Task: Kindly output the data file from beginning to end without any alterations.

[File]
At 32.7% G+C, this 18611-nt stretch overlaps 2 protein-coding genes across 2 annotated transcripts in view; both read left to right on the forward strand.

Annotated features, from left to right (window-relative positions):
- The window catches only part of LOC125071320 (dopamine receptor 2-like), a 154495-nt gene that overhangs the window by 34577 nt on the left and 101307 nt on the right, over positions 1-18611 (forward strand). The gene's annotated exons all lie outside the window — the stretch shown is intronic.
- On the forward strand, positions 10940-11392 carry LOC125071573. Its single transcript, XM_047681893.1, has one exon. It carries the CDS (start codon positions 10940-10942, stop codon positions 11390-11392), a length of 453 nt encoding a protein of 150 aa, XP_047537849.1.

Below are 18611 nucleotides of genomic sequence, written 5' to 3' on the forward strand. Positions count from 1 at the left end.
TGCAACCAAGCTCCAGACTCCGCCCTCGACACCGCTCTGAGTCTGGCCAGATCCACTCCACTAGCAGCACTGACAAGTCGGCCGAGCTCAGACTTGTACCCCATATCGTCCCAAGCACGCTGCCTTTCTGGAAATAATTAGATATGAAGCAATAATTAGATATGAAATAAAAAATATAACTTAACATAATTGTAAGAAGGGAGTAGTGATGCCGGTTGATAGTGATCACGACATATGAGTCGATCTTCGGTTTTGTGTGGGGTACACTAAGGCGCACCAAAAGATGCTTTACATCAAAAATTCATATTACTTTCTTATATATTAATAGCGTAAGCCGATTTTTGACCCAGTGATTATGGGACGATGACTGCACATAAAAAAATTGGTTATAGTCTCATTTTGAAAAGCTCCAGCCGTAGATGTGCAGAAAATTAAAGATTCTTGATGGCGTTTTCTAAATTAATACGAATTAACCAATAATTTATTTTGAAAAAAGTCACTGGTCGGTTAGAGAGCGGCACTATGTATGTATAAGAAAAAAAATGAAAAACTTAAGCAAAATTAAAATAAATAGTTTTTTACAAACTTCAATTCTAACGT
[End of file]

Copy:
At 32.7% G+C, this 18611-nt stretch overlaps 2 protein-coding genes across 2 annotated transcripts in view; both read left to right on the forward strand.

Annotated features, from left to right (window-relative positions):
- The window catches only part of LOC125071320 (dopamine receptor 2-like), a 154495-nt gene that overhangs the window by 34577 nt on the left and 101307 nt on the right, over positions 1-18611 (forward strand). The gene's annotated exons all lie outside the window — the stretch shown is intronic.
- On the forward strand, positions 10940-11392 carry LOC125071573. Its single transcript, XM_047681893.1, has one exon. It carries the CDS (start codon positions 10940-10942, stop codon positions 11390-11392), a length of 453 nt encoding a protein of 150 aa, XP_047537849.1.

Below are 18611 nucleotides of genomic sequence, written 5' to 3' on the forward strand. Positions count from 1 at the left end.
TGCAACCAAGCTCCAGACTCCGCCCTCGACACCGCTCTGAGTCTGGCCAGATCCACTCCACTAGCAGCACTGACAAGTCGGCCGAGCTCAGACTTGTACCCCATATCGTCCCAAGCACGCTGCCTTTCTGGAAATAATTAGATATGAAGCAATAATTAGATATGAAATAAAAAATATAACTTAACATAATTGTAAGAAGGGAGTAGTGATGCCGGTTGATAGTGATCACGACATATGAGTCGATCTTCGGTTTTGTGTGGGGTACACTAAGGCGCACCAAAAGATGCTTTACATCAAAAATTCATATTACTTTCTTATATATTAATAGCGTAAGCCGATTTTTGACCCAGTGATTATGGGACGATGACTGCACATAAAAAAATTGGTTATAGTCTCATTTTGAAAAGCTCCAGCCGTAGATGTGCAGAAAATTAAAGATTCTTGATGGCGTTTTCTAAATTAATACGAATTAACCAATAATTTATTTTGAAAAAAGTCACTGGTCGGTTAGAGAGCGGCACTATGTATGTATAAGAAAAAAAATGAAAAACTTAAGCAAAATTAAAATAAATAGTTTTTTACAAACTTCAATTCTAACGT